Geochronology/Orbitally forced cyclicity

"Chemical and physical proxies from sedimentary rock sequences are frequently used for palaeoclimatic studies and for detecting orbitally forced cyclicity in marine Cenozoic sequences and calibrating recognized sedimentary cycles to time-periodicity."[1]

The nature of sediments can vary in a cyclic fashion, and these cycles can be displayed in the sedimentary record - here visible in the colouration and resistance of strata. Credit: Verisimilus.{{free media}}

Magnetic susceptibility edit

"Spectral analysis of the [magnetic susceptibility (MS)] record reveals the presence of the complete suite of orbital frequencies in the precession, obliquity, and eccentricity (95–128 ka and 405 ka) bands with very high amplitude of the precession index cycles originating from [decimeter (dm)] dm-scale couplets."[1]

Ammonites edit

"Ammonite zone duration estimates are made by counting the interpreted precession cycles, and provide an ultra-high resolution assessment of geologic time."[1]

Astronomical tuning edit

An alternative method of calibrating the used standard is astronomical tuning (also known as orbital tuning), which arrives at a slightly different age.[2]

Cyclostratigraphy edit

Cyclostratigraphy is the study of astronomically forced climate cycles within sedimentary successions.[3]

Milankovitch cycles edit

Astronomical cycles (also known as Milankovitch cycles) are variations of the Earth's orbit around the sun due to the gravitational interaction with other masses within the solar system.[4]

Precessions edit

The main orbital cycles are precession with current main periods of 19 and 23 kyr, obliquity with main periods of 41 kyr, and 1.2 Myr, and eccentricity with main periods of around 100 kyr, 405 kyr, and 2.4 Myr.[5]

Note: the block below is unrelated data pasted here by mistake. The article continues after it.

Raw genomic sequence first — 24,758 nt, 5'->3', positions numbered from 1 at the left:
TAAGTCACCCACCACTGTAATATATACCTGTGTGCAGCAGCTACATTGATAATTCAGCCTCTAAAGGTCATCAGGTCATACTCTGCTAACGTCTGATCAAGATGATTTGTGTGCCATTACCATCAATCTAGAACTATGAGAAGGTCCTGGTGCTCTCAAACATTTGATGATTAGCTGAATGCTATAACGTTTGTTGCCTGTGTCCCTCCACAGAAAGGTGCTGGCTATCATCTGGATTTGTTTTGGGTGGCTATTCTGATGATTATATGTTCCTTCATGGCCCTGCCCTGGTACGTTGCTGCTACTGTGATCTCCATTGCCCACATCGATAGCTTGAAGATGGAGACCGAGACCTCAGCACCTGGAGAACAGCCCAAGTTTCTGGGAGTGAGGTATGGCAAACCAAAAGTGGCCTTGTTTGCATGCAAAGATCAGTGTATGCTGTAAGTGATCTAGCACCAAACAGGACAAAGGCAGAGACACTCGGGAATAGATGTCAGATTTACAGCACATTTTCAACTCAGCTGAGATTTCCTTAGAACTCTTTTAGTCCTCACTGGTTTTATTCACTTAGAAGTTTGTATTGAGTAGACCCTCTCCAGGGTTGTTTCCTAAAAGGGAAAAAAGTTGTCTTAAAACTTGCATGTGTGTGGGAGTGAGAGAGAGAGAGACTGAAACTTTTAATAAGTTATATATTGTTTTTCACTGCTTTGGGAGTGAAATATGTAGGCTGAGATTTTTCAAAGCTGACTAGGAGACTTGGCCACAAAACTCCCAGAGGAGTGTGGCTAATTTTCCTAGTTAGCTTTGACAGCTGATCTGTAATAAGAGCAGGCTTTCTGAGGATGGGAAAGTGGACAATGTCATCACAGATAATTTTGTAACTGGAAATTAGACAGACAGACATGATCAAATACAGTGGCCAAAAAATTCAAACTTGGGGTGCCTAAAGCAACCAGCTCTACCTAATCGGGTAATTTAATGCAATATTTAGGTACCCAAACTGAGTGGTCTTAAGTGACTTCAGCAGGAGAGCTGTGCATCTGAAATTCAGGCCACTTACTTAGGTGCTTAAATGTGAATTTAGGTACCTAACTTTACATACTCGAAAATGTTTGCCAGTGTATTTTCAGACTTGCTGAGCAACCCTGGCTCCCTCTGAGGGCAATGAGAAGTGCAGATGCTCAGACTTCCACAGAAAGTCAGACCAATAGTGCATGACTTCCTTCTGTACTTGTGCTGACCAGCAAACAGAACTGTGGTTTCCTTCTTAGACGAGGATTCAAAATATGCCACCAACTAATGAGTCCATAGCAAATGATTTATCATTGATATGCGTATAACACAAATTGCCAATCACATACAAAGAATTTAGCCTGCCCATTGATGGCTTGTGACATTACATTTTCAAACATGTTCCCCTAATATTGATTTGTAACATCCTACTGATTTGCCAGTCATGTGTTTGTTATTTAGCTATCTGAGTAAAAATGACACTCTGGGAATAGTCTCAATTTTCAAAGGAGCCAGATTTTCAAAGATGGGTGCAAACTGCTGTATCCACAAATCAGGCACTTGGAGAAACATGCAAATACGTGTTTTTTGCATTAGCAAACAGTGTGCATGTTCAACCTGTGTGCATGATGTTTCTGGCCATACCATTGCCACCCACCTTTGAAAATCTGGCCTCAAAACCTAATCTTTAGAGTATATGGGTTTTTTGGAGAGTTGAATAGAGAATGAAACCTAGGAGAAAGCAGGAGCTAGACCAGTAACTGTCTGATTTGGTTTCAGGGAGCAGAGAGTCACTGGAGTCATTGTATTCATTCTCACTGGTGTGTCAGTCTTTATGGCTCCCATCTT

Eccentricity cycles edit

The 405 kyr eccentricity cycle helps correct chronologies in rocks or sediment cores when variable sedimentation makes them difficult to assign.[4] Indicators of these cycles in sediments include rock magnetism, geochemistry, biological composition, and physical features like color and facies changes.[4][3]

See also edit

References edit

  1. 1.0 1.1 1.2 Slah Boulila, Bruno Galbrun, Linda A. Hinnov, Pierre-Yves Collin (January). "High-resolution cyclostratigraphic analysis from magnetic susceptibility in a Lower Kimmeridgian (Upper Jurassic) marl–limestone succession (La Méouge, Vocontian Basin, France)". Sedimentary Geology 203 (1-2): 54-63. Retrieved 2015-01-27. 
  2. Kuiper, K. F.; Hilgen, F. J.; Steenbrink, J.; Wijbrans, J. R. (2004). "40Ar/39Ar ages of tephras intercalated in astronomically tuned Neogene sedimentary sequences in the eastern Mediterranean". Earth and Planetary Science Letters 222 (2): 583–597. doi:10.1016/j.epsl.2004.03.005. 
  3. 3.0 3.1 Andre Strasser, Frederik Hilgen, Philip H. Heckel. "Cyclostratigraphy - from orbital cycles to geologic time scale". 2008. Cite error: Invalid <ref> tag; name "Strasser" defined multiple times with different content
  4. 4.0 4.1 4.2 Hinnov, Linda A. (2013). "Cyclostratigraphy and its revolutionizing applications in the earth and planetary sciences". Geological Society of America Bulletin 125 (11/12): 1703-1734. doi:10.1130/B30934.1. 
  5. Hinnov L.A. & Ogg J.G. (2007). "Cyclostratigraphy and the Astronomical Time Scale". Stratigraphy 4 (2-3): 239-251. 

External links edit

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